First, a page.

Isn’t that jacket splendid? Strikingly bright with just a hint of something nasty as a cockroach makes its way towards the elegantly attired woman’s manicured hands. Virginia Feito’s Mrs March lives up to that promise, a novel as smartly delivered as its jacket’s design. Married to a successful novelist, Mrs March is beginning to worry about his latest book which seems to be all about her.
She considered storming into every bookstore, buying every copy, destroying them somehow – a huge bonfire lit on a cold December night – but that would be mad, of course
Mrs March is somewhat alarmed when her favourite baker tells her how much the main character of George’s bestselling new novel resembles her. She’s acutely self-conscious, convinced of slights and snide remarks at every turn. She’s not read the book but further investigation leads her to understand that Johanna is a plain, fat whore who no one wants to bed. Despite her fury, Mrs March dutifully arranges the celebration party for George’s success, passing almost unnoticed among her husband’s friends and colleagues, in a welter of embarrassment at the whispers about her she’s sure she overhears. Snooping in George’s study, she spots a newspaper cutting about a young girl who is missing in the small town he and his editor use as their hunting base, a coincidence that seems all to incriminating to Mrs March who jumps to a horrifying conclusion when the girl’s body is found. Beset at every turn by the judgement and gossip of others, or so she thinks, Mrs March begins to unravel in spectacular fashion until the day before George’s birthday party sees a confession.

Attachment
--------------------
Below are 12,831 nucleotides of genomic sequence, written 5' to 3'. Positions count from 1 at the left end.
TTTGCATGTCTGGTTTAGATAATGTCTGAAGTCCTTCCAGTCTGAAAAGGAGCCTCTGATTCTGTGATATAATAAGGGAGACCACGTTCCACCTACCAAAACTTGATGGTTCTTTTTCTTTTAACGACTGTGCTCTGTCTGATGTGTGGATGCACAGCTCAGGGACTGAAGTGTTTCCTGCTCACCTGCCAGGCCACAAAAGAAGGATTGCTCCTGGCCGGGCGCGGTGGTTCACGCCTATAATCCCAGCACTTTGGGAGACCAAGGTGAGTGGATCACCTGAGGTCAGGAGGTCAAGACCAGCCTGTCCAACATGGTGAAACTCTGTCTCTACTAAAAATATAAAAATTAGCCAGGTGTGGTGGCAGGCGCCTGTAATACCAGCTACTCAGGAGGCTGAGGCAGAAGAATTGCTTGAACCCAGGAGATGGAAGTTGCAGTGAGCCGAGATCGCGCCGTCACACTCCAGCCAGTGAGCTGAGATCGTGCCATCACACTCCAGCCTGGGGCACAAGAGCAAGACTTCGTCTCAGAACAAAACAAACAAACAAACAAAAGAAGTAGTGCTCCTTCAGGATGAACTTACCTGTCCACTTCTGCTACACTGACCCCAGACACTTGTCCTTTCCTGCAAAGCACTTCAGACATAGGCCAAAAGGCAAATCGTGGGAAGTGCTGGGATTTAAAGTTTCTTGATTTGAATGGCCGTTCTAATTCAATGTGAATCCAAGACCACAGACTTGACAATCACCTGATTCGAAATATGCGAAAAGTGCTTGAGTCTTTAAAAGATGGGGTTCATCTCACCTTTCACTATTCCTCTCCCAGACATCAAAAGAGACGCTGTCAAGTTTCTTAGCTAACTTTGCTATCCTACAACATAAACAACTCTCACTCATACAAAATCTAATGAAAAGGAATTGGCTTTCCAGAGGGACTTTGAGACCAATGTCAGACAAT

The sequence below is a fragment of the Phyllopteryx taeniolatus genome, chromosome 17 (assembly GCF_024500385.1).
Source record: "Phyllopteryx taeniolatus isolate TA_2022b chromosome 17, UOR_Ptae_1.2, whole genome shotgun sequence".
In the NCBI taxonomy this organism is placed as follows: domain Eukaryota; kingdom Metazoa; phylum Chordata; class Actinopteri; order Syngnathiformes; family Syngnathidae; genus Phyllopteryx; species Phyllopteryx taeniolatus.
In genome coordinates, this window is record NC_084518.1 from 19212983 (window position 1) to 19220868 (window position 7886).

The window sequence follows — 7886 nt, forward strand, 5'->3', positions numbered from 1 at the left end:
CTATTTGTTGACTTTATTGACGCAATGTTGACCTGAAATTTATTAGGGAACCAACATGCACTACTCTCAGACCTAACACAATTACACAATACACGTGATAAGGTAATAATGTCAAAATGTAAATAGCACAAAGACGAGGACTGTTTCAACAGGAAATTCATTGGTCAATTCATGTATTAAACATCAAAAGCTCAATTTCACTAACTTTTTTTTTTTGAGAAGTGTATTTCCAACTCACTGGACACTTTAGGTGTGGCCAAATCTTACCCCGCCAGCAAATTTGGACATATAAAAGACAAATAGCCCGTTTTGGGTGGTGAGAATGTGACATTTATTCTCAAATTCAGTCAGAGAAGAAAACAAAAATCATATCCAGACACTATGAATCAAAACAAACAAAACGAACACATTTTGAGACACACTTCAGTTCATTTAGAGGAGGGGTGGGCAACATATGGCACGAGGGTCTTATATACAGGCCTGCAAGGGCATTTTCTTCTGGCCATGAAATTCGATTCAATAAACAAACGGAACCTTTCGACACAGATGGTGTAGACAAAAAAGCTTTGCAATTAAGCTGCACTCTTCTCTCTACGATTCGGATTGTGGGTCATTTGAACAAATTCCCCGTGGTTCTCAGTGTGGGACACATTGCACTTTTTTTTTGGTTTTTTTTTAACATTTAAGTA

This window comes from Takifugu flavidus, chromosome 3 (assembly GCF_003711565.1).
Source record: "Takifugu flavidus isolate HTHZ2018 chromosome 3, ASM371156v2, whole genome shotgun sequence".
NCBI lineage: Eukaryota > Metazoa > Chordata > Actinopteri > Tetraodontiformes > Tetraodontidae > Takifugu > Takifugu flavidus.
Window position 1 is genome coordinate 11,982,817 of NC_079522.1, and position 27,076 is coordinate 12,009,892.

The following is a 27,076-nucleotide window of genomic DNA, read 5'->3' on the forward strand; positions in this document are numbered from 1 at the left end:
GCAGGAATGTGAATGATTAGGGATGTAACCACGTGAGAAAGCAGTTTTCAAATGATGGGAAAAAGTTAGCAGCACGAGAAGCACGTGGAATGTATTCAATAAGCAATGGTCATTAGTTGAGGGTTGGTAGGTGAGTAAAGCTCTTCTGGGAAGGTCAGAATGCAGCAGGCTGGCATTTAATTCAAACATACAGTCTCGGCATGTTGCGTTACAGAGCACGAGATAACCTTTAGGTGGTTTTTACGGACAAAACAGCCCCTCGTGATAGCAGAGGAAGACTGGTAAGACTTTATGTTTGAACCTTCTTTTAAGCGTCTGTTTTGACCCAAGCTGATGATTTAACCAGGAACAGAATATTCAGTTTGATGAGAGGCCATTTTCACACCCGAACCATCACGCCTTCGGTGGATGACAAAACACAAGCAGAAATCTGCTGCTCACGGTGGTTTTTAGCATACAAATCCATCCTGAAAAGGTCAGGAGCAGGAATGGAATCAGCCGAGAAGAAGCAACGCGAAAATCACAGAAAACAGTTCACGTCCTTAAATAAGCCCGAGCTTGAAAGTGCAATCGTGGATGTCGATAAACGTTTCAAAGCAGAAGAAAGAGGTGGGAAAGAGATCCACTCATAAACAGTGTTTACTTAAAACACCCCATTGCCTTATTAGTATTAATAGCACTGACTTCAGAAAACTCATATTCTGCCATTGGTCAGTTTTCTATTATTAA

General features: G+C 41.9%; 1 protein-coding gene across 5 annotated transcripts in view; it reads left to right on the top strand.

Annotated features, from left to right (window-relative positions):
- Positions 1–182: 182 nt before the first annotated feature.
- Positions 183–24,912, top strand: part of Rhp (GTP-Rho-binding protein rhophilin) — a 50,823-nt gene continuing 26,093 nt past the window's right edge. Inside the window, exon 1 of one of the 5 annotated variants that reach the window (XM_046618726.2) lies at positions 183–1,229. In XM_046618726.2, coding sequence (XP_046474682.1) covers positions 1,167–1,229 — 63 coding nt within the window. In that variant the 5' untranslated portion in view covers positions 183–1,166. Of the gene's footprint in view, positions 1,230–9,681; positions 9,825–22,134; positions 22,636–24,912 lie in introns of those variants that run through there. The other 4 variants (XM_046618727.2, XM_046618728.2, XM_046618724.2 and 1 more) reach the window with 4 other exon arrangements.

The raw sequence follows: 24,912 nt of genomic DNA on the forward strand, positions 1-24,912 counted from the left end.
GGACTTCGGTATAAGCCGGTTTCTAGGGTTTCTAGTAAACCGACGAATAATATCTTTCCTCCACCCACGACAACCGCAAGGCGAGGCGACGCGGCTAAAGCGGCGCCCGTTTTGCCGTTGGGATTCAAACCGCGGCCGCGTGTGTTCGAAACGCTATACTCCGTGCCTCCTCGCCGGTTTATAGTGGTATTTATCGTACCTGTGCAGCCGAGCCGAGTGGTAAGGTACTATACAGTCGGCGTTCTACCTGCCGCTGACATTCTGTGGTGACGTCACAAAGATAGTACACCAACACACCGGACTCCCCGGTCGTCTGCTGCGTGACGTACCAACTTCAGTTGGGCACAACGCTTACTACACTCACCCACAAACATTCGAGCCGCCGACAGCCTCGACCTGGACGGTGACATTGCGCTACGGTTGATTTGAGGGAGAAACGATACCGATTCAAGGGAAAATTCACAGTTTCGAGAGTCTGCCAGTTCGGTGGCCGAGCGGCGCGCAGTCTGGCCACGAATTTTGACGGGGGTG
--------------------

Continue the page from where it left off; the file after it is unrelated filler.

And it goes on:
She undressed, dodging her reflection in the mirror the way one avoids a neighbour in the supermarket
Feito tells her darkly funny story from Mrs March’s perspective, weaving details of her character’s past through the narrative as she becomes increasingly fraught. She’s the child of rich neglectful parents who failed to see the damage done to her, or to care. Her paranoid social awkwardness is excruciating, her ineptitude at even the smallest task painful: without her husband she’s no idea how to be. All this is delivered with a good deal of sly wit but as her imaginings become increasingly febrile and her grip on reality slips further, the tone becomes more sombre. The novel’s press release boldly compares Feito’s writing to Shirley Jackson’s. I’ve not read enough of that to judge but it did remind me of Jill Dawson’s excellent The Crime Writer about Patricia Highsmith, in its depiction of a mind increasingly in disarray. It’s not often I take part in a blogtour but so eager am I to help get the word out about this witty gripping debut that I’ve jumped on board. Below is a list of other enthusiastic bloggers taking part and eager to convince you if I haven’t managed the job.
4th Estate: London 9780008421717 288 pages Hardback (Read via NetGalley)